The Rental Movie Review
The Rental Movie Review Metadata
Idyllic vacation rentals are the closest some of us will ever come to pretending we’re super-rich and live in wildly exotic places, so when a taut thriller like The Rental (2020) comes along, you’re torn between sending that deposit and spending a quiet weekend in your basement with tin foil over the windows.
Celebrating a business deal, best friends Mina (Sheila Vand) and Charlie (Dan Stevens) grab their significant others (her boyfriend, Josh [Jeremy Allen White], and his wife Michelle [Alison Brie]) and dash off to the coast for surf, hikes and hot tubs. This is supposed to be a few days of blowing off steam and forgetting the world exists, but previous tensions rear their ugly heads, and new complications break the surface. The Rental begins with crossed boundaries and then the discovery of hidden cameras, and before anyone can say, “maybe we could talk like adults about this,” not only is the situation spiraling out of control but nothing is what it appears and there’s no way out.
Look – I can’t say much more than this because The Rental hinges on discovering what exactly is wrong with this wonderful piece of property, and the underlying dread that absolutely nothing can be done about it. It’s less about the slasher angle than about how our guilt and insecurities are our own worst enemies and, in the end, we create our own nightmares.
Clear as mud?
I really enjoyed The Rental and for Dave Franco’s directorial debut, I don’t think he could have hit it harder out of the park. For a film that on the surface seems short on plot, the acting is what hammers it home as each character brings their own baggage on vacation. Mina centers all slights on her culture, Josh is a felon who can’t get out of his own way, Charlie has a little philandering in his recent past, and Michelle – well, I think Michelle knows There’s something going on and is just riding the good times until she gets dumped on the side of the road. Even Taylor, (Toby Huss) who could have just left his role as Creepy Handyman as a walk-on, is handled with more weight than is usually given to an ensemble thriller. You remember Taylor for everything unsavory he represents, and for his brief screen time, he creates a visceral imprint.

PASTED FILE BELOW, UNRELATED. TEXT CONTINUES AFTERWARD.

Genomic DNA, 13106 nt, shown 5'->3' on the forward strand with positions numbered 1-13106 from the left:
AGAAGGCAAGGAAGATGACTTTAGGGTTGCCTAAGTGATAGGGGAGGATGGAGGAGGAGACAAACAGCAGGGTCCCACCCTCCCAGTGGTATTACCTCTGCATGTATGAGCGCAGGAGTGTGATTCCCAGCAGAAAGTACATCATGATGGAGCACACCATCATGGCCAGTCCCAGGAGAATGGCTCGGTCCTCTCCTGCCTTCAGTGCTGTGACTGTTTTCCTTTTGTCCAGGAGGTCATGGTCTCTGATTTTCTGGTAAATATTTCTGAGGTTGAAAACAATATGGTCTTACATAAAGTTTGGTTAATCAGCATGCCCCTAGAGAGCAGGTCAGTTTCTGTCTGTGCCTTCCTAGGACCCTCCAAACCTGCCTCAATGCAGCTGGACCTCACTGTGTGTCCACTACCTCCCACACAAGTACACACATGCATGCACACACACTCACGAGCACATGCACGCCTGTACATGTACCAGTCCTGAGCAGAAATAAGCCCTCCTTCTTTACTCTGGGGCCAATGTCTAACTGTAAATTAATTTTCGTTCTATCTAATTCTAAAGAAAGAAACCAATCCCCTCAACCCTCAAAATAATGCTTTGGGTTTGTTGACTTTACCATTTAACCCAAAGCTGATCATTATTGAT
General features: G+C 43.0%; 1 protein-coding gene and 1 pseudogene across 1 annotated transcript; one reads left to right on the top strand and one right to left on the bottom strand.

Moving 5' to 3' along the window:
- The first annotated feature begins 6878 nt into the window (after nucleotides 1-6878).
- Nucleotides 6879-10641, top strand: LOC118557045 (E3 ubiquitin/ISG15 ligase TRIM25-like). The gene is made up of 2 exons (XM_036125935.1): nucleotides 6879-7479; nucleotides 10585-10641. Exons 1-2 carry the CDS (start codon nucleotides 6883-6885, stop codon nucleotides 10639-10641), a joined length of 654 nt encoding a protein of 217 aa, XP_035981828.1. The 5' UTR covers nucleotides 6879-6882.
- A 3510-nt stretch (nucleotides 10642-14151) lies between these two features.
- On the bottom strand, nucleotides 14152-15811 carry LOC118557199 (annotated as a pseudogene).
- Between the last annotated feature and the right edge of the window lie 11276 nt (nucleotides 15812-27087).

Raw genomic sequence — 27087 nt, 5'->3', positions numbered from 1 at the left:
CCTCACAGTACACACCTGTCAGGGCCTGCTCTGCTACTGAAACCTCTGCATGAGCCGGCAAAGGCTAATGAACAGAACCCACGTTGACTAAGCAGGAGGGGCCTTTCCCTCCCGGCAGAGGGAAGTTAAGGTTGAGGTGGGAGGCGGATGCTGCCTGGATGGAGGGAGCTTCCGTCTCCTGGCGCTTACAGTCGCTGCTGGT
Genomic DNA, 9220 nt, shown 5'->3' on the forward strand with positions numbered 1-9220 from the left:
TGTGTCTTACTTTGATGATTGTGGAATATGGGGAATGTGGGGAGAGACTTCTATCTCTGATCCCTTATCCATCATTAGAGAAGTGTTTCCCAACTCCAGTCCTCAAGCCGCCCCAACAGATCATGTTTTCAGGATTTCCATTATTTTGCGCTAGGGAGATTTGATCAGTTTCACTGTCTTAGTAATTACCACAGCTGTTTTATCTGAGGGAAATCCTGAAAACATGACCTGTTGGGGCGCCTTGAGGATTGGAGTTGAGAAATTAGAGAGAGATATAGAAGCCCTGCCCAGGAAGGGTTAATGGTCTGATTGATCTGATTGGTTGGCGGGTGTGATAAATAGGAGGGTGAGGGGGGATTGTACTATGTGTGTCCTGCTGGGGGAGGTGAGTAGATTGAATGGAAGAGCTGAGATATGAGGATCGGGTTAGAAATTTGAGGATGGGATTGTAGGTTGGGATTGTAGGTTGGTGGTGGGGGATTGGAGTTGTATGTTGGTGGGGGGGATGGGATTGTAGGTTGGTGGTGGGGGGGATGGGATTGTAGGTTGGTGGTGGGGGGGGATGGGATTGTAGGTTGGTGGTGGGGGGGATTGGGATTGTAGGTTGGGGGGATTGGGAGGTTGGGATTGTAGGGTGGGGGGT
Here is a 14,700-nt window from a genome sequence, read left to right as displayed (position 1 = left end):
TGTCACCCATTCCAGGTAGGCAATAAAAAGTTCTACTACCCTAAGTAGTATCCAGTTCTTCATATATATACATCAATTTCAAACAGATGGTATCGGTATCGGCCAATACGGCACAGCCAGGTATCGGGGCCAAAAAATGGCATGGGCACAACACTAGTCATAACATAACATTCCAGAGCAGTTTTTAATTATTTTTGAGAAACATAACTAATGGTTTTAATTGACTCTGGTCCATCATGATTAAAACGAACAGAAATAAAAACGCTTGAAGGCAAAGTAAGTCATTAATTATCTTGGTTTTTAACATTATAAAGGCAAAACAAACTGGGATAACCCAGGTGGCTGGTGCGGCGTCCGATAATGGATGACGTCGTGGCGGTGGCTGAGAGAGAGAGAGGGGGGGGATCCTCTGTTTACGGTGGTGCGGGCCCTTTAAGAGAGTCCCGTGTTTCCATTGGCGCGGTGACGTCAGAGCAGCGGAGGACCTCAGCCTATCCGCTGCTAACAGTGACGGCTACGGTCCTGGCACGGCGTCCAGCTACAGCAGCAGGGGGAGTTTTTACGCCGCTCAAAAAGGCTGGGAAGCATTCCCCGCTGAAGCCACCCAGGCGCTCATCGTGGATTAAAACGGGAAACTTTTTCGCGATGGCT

Right up to the last 30 minutes this really is your run of the mill secrets-turned-killer-thriller, but when it switches gears to horror, it’s a relentless slide to the finish.
The Rental (2020) is rated R for swears, sexy times, drug uses, people getting beat in the face, missing dogs, people getting stabbed, people getting bludgeoned, and the last 3 minutes which frankly have made me never wants to leave the house again.
The Rental is streaming exclusively on Amazon Prime and showing in selected drive-ins.